So in Menu , choose Alignment then 2 star alignment , 1st Star Acrux , centre it then enter, 2nd star Hadar , centre it then enter.Then in alignment choose polar alignment , select Star Acrux then follow my PA routine procedure

NB : Very important !!!! You need an Orion 20mm 70 deg illuminated centering eye piece or equal to get your star centering very close and therefore get your PA error down to arc minutes rather than degrees. A basic eye piece is not adequate enough for centering

Good luck !!
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Old 23-04-2020, 10:06 AM
jahnpahwa (JP)
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star align stars make all the difference

Quick update here to underline the qualityof these instructions. I kept the same mount alignmentand levelling procedure as i have been doing, but switched to hadar and acrux for star alignment, acrux for PA, as Martin suggests (i had been on sirius and canopus, the latter for PA). First star align gave 16 and 20mins, one polar align on acrux and i was at 8 and 5 seconds... couldnt believe it Thanks Martin.
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Old 23-04-2020, 12:12 PM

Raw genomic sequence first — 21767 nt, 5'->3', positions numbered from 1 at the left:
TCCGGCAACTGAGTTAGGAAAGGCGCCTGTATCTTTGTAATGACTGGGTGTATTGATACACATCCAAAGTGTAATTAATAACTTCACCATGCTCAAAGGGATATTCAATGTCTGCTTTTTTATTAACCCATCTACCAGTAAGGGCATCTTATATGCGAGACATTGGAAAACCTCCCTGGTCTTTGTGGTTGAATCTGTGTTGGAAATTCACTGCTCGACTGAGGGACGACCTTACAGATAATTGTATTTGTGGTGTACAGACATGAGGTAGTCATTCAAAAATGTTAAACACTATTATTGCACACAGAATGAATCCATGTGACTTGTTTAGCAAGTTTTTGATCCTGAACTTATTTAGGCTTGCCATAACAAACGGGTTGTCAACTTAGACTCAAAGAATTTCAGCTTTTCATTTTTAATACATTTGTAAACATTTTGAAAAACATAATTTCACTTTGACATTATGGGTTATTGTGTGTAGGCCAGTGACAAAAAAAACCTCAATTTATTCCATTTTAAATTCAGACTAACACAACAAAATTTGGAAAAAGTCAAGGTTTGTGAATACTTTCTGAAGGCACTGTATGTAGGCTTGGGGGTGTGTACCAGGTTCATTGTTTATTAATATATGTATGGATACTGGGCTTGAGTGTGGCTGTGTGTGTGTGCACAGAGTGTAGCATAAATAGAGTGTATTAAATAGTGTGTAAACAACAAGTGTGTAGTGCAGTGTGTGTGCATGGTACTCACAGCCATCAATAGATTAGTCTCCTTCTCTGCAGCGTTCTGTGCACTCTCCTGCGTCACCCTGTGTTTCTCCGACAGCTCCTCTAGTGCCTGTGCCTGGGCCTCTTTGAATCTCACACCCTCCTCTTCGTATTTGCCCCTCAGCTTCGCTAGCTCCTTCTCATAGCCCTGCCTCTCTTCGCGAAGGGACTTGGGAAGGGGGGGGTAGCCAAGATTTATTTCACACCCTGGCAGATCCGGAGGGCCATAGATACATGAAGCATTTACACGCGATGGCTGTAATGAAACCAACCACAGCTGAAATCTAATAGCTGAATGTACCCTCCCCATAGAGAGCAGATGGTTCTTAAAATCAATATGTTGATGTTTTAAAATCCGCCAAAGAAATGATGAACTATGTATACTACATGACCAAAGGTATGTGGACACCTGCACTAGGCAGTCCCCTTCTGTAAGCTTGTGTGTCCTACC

Startrek (Martin)
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JP
That’s great news !!
Always works for me , always select your PA star close to the south meridian between 30 degrees and 70 degrees in altitude
Just remember that the two PA stars you select are specifically for PA ( as well as 2 star alignment for PA requirements)
Once PA is done and your happy with the lowest error you can achieve , I recommend to do another 2 star alignment for more precise “Goto” using 2 stars that are further apart in azimuth remembering to keep them between 30 degrees and 70 degrees in altitude. You could use Acrux or Hadar again as the 1st Star and the 2nd Star say Spica ( depending on what time of the night it is )
Just another piece of advice
Well done !
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Old 29-04-2020, 11:30 AM
Dave88 (Dave)
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Martin,

Thanks for compiling these instructions. I bought a HEQ5pro a couple of weeks ago and I've found your notes helpful.

I have a (probably fairly obvious) question about polar alignment however. If I complete the polar alignment function using the Synscan controller, does this remove the need to use the polar scope in the mount altogether?

Are there any situations where it would be better to use the polar scope for alignment over the Synscan function?

Thanks,
Dave